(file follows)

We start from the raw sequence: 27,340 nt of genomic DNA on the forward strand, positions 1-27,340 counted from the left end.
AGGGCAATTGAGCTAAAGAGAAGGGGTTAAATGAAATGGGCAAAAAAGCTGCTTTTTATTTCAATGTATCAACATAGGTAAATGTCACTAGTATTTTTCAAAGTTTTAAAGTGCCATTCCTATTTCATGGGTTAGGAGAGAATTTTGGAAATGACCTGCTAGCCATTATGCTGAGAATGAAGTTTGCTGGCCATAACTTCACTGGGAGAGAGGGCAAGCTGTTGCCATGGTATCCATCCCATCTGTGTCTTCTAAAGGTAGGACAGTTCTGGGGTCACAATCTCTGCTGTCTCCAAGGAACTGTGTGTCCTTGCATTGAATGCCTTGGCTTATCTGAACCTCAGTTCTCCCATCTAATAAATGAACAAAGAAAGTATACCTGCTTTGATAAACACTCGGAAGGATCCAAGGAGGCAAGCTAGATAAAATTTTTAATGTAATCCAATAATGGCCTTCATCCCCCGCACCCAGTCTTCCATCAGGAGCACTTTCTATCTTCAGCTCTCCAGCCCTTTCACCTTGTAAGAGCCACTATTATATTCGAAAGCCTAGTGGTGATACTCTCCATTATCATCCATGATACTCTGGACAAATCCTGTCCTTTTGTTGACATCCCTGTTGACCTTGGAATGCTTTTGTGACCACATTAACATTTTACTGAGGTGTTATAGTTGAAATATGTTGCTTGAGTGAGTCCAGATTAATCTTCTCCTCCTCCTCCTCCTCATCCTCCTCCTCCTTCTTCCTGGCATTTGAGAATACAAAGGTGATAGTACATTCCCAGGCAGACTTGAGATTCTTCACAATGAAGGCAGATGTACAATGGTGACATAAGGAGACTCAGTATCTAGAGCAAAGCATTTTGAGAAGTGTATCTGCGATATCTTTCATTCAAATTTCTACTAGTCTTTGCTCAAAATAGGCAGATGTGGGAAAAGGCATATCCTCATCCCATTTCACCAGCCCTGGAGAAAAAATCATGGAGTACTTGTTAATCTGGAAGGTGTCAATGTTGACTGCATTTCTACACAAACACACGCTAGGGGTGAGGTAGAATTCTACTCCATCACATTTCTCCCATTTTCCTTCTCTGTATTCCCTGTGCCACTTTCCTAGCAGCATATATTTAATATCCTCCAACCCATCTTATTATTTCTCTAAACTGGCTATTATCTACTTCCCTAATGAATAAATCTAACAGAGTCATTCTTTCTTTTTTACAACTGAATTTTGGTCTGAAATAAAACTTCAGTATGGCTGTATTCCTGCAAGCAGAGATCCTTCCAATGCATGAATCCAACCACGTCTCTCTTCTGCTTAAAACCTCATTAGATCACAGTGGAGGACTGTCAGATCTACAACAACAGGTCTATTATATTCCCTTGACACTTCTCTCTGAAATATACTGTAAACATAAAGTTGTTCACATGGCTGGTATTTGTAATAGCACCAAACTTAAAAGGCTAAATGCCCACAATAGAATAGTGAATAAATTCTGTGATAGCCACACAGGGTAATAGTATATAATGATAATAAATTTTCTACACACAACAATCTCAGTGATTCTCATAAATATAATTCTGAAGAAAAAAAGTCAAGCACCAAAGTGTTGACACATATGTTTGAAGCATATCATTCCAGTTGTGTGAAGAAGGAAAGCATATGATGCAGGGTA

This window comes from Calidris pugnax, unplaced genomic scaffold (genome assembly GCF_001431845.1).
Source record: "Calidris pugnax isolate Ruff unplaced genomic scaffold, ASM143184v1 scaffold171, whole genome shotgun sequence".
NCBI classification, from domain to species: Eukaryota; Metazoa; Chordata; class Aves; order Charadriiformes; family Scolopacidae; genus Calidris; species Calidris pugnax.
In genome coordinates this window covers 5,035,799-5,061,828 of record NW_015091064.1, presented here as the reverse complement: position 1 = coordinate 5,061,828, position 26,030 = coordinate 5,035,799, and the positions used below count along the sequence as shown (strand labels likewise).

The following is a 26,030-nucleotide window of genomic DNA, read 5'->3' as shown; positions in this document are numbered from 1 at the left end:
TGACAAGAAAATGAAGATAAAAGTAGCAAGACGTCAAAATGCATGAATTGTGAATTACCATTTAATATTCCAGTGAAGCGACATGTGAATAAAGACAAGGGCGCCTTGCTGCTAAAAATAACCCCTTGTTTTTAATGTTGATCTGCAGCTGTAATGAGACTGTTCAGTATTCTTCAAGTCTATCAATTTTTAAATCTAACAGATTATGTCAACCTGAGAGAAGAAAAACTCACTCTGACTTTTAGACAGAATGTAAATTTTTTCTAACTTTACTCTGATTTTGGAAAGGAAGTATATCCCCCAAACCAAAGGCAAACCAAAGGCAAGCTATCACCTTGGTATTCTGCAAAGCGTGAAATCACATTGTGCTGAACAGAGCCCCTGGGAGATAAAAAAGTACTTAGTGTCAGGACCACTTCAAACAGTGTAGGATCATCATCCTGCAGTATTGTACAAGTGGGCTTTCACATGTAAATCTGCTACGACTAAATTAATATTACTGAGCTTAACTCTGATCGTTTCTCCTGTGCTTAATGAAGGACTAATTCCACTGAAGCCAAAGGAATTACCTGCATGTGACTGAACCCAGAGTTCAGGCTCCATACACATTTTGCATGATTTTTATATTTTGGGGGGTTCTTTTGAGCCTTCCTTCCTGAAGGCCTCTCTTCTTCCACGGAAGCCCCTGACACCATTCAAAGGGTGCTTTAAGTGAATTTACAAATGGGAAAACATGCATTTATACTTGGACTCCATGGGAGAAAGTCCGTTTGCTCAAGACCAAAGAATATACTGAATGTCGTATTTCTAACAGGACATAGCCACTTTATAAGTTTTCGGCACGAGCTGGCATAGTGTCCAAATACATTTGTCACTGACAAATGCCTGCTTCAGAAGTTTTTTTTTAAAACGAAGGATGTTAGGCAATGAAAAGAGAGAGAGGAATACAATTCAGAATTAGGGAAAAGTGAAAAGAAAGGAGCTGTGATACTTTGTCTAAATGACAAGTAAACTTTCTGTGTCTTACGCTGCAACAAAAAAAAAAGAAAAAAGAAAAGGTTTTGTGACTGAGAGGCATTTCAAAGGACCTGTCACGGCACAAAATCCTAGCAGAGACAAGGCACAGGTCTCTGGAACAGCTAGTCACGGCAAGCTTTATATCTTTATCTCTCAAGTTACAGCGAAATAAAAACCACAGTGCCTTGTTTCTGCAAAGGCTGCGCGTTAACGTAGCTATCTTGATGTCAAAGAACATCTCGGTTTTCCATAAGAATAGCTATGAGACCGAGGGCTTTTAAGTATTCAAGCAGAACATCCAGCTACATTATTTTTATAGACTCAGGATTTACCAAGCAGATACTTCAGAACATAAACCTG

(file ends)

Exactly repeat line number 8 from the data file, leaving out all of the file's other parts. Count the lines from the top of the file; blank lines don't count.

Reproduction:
TGACAAGAAAATGAAGATAAAAGTAGCAAGACGTCAAAATGCATGAATTGTGAATTACCATTTAATATTCCAGTGAAGCGACATGTGAATAAAGACAAGGGCGCCTTGCTGCTAAAAATAACCCCTTGTTTTTAATGTTGATCTGCAGCTGTAATGAGACTGTTCAGTATTCTTCAAGTCTATCAATTTTTAAATCTAACAGATTATGTCAACCTGAGAGAAGAAAAACTCACTCTGACTTTTAGACAGAATGTAAATTTTTTCTAACTTTACTCTGATTTTGGAAAGGAAGTATATCCCCCAAACCAAAGGCAAACCAAAGGCAAGCTATCACCTTGGTATTCTGCAAAGCGTGAAATCACATTGTGCTGAACAGAGCCCCTGGGAGATAAAAAAGTACTTAGTGTCAGGACCACTTCAAACAGTGTAGGATCATCATCCTGCAGTATTGTACAAGTGGGCTTTCACATGTAAATCTGCTACGACTAAATTAATATTACTGAGCTTAACTCTGATCGTTTCTCCTGTGCTTAATGAAGGACTAATTCCACTGAAGCCAAAGGAATTACCTGCATGTGACTGAACCCAGAGTTCAGGCTCCATACACATTTTGCATGATTTTTATATTTTGGGGGGTTCTTTTGAGCCTTCCTTCCTGAAGGCCTCTCTTCTTCCACGGAAGCCCCTGACACCATTCAAAGGGTGCTTTAAGTGAATTTACAAATGGGAAAACATGCATTTATACTTGGACTCCATGGGAGAAAGTCCGTTTGCTCAAGACCAAAGAATATACTGAATGTCGTATTTCTAACAGGACATAGCCACTTTATAAGTTTTCGGCACGAGCTGGCATAGTGTCCAAATACATTTGTCACTGACAAATGCCTGCTTCAGAAGTTTTTTTTTAAAACGAAGGATGTTAGGCAATGAAAAGAGAGAGAGGAATACAATTCAGAATTAGGGAAAAGTGAAAAGAAAGGAGCTGTGATACTTTGTCTAAATGACAAGTAAACTTTCTGTGTCTTACGCTGCAACAAAAAAAAAAGAAAAAAGAAAAGGTTTTGTGACTGAGAGGCATTTCAAAGGACCTGTCACGGCACAAAATCCTAGCAGAGACAAGGCACAGGTCTCTGGAACAGCTAGTCACGGCAAGCTTTATATCTTTATCTCTCAAGTTACAGCGAAATAAAAACCACAGTGCCTTGTTTCTGCAAAGGCTGCGCGTTAACGTAGCTATCTTGATGTCAAAGAACATCTCGGTTTTCCATAAGAATAGCTATGAGACCGAGGGCTTTTAAGTATTCAAGCAGAACATCCAGCTACATTATTTTTATAGACTCAGGATTTACCAAGCAGATACTTCAGAACATAAACCTG